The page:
At the beginning of the year, a series of Tom Cruise videos on the video-sharing platform TikTok caused a lot of attention. Users wondered whether the videos were real or fakes. Later, the Belgian media artist Chris Ume explained that he had created the videos on the computer. He had attracted a lot of attention with numerous other examples of hyperrealistic videos. In public debate and in the media, the term "deep fake" is often used nowadays to describe this field of synthetic media.
Software code replaces the camera or the microphone - this is possibly a pragmatic description of how synthetic media can be created. It often takes a variety of already existing technologies to create new solutions from them - in synthetic media, computer vision and machine learning played an important role, Generative Adversarial Networks (GANs) try to outdo each other in generating results so that the result, for example a picture of Tom Cruise, becomes almost perfect.
In principle, synthetic media - like other technologies - are neither good nor bad, it depends on how they are used. However, synthetic media are currently often referred to as deep fake with negative connotations. Often in connection with manipulation in election campaigns, influencing public opinion or obtaining money through deception, for example in the form of synthetic voices, manipulated images or videos. However, when asked if there was a high level of Deep Fake influence in the last US election campaign in 2020, Nina Schick (Deep Fake Advisor) in an interview with Victor Riparbelli (CEO of Synthesia), replied: "If you look at the creation of synthetic media that was used for political disinformation, the answer is that there are hardly any or only a few use cases that were used for political disinformation."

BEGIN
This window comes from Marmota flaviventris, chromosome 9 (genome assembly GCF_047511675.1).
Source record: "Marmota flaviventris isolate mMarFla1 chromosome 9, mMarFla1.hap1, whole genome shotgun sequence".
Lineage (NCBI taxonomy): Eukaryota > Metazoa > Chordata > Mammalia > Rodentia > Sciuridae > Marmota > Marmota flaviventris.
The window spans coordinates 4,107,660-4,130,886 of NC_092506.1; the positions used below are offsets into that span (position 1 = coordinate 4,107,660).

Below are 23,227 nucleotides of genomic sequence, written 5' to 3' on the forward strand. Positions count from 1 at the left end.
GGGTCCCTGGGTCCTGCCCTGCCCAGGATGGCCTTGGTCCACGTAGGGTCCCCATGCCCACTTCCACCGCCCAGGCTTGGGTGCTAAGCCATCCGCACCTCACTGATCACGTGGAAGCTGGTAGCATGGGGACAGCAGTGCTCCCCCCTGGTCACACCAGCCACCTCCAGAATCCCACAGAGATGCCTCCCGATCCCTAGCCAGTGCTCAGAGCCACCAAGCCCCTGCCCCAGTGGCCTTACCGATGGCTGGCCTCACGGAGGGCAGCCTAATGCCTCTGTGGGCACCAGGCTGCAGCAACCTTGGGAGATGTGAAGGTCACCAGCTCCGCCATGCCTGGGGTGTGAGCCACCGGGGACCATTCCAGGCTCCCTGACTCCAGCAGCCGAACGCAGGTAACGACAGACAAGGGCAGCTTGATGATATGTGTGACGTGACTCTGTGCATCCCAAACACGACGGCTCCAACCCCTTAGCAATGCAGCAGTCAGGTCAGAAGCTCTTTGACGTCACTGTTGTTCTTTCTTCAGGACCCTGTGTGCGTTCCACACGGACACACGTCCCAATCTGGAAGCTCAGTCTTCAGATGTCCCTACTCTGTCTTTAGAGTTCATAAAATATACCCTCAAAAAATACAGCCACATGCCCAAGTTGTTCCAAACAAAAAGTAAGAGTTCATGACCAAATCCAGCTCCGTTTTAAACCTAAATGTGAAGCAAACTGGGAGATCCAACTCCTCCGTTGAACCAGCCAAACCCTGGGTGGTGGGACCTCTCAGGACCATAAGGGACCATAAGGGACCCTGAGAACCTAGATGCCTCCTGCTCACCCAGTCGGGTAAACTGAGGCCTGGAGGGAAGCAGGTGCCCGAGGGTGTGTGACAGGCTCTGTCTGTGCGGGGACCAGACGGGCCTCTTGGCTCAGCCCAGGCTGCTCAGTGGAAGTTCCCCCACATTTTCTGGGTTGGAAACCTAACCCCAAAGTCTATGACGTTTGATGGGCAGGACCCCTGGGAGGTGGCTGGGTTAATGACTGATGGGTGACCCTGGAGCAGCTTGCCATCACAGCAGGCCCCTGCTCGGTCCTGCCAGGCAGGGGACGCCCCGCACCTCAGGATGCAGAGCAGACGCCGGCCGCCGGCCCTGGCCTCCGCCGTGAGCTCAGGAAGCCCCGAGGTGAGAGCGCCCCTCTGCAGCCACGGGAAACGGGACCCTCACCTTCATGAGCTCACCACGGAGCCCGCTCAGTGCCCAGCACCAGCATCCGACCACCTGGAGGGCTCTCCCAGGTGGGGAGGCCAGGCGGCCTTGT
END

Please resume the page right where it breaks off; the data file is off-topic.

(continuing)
Not only security services have the topic of deep fake as a risk on their agenda, tech companies like Gartner, Adobe and Microsoft are also working on solutions to mitigate the risk of misuse of synthetic media. Possibilities could be independent bodies that confirm images or videos as authentic and award a kind of TÜV or seal of approval.
The use of synthetic media is already ubiquitous. Apps like Reface or FaceApp are available on many smartphones. The technology will become exciting when it becomes easy and scalable for more users, including in a corporate context.
Victor Riparbelli (CEO of Synthesia) and also the investors of Samsung NEXT see synthetic media as "the next big thing" in the media landscape - comparable to the change brought about by social media. In the future, synthetic media could make it possible for every user to create high-quality audiovisual content with the help of technology. Currently, this is reserved for well-financed Hollywood studios or Netflix.
A concrete example is the Swedish band ABBA. On 5 November 2021, the cult band's new album "Voyage" was released, and in 2022 ABBA will go on tour - and dance and sing as avatars. Tickets for the concerts in London with the ABBA avatars in the look of 1970 are already available.
Synthetic media are fascinating - especially in the context of the commercial and future uses that are already possible. Will we see you in London at the concert of the avatars?
Text: Simon Meier